In Paul's Case, what exactly is wrong with Paul? Please explain as much as possible.

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M.P. Ossa eNotes educator| Certified Educator

This is a debatable question, but there have been many consistent arguments on what could be possibly wrong with him. I am going to go with the theory that he is Narcissistic and that such is the disorder he has.

Paul is disgusted at everyone, at people's bodies, at the lower classes, looks down on everyone, and cannot make any realistic human connection.

He sees himself as a Dandy who deserves everything. He centers everything around himself and even the trouble he causes is caused by his lack of interest in school and terrible relationship with his peers and teachers. He is obviously unwilling to change, not even for the sake of his parents, and his presence causes such anger among people that you can tell he is not a "normal" or mentally healthy human being.

His narcissismand self-absortion led him to commit robbery just to self-gratify with a trip to New York and a stay at the Waldorf Astoria, to enact his Dandyism and fantasies against the norm, and against the law.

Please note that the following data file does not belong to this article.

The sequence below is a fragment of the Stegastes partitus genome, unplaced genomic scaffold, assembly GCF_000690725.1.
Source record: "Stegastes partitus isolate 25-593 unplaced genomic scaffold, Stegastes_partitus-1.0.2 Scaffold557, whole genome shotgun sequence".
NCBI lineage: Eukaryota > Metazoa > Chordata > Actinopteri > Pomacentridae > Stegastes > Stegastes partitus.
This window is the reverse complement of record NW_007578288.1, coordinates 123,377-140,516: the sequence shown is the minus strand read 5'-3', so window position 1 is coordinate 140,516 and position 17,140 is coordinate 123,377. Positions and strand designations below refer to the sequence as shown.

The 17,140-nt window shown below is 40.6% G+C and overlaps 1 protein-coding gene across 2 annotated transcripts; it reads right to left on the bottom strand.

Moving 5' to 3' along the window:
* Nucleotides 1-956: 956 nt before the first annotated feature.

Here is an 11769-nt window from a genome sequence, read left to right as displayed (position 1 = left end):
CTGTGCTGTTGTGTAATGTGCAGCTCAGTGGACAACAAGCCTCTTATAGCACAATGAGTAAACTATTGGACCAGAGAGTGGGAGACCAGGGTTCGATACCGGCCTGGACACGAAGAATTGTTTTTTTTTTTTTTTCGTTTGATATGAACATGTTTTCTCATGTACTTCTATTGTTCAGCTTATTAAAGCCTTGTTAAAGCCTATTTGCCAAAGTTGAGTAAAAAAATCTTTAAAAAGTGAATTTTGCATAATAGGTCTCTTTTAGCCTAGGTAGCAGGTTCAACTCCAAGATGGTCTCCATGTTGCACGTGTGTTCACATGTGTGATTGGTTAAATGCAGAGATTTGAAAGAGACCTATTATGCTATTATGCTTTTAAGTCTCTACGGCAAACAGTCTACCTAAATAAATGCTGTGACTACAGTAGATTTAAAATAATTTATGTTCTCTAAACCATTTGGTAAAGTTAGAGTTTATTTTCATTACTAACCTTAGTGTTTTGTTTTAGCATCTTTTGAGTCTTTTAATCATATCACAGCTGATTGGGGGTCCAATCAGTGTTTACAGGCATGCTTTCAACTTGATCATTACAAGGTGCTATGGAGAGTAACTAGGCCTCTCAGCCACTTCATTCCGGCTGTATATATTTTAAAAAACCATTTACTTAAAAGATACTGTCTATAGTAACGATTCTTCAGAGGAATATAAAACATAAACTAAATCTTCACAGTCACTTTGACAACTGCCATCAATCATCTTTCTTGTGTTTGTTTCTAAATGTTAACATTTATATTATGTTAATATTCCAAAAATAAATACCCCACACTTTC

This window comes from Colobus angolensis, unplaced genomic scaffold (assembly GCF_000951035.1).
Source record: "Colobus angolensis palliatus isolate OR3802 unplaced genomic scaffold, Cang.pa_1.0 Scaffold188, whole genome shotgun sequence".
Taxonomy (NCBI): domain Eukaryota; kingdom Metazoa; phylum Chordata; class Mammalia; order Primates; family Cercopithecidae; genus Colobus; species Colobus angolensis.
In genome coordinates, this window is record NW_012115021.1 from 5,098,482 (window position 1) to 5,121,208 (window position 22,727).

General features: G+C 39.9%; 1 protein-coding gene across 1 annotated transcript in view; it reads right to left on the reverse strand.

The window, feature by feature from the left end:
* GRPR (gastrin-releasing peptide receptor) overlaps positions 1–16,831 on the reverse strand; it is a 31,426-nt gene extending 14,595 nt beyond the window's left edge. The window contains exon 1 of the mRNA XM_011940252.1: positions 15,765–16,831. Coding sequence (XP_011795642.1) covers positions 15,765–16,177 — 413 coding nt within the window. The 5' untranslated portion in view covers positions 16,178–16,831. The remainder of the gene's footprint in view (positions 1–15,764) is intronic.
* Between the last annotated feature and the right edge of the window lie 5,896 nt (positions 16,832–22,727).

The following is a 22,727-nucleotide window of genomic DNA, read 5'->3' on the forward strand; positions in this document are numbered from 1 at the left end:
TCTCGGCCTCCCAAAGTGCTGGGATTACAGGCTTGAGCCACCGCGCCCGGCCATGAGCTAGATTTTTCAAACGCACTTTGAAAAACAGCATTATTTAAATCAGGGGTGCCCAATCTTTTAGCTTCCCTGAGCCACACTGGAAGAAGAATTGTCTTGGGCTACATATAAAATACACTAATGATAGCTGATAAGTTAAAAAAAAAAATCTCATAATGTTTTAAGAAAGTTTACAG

Paul is seriously selfish, immature, and fastidiously antisocial on the psychological side.  The fact that he committed suicide puts him in the psychotic side as well. This why he fits the narcissistic bill quite well. 

Doug Stuva eNotes educator| Certified Educator

Paul in Cather's "Paul's Case" can be viewed in other ways, as well.  The title suggests that Cather presents Paul as a case study, that she presents Paul as a case to study in psychological terms. 

As such, Paul can be seen as suffering from major depression.  Certainly today many psychologists believe that anyone who commits suicide by definition is suffering from major depression.  Paul condemns almost everything.  He takes his feelings about his own situation and transfers them outward.  Everything is soured and ruined, and when his money runs out, he is left without hope.

Also, Paul in a sense is a frustrated artist.  He is probably not in love with the art itself, though he does seem to admire paintings.  More likely, he is in love with a certain lifestyle that art makes possible for artists.  Note that his room in New York is not perfect until he has just the right touch--the flowers.  He is almost like an interior decorator.  He is in love with a lifestyle he cannot possibly maintain, and again when the money runs out, he would rather end his life than retreat to a life he refuses to go back to.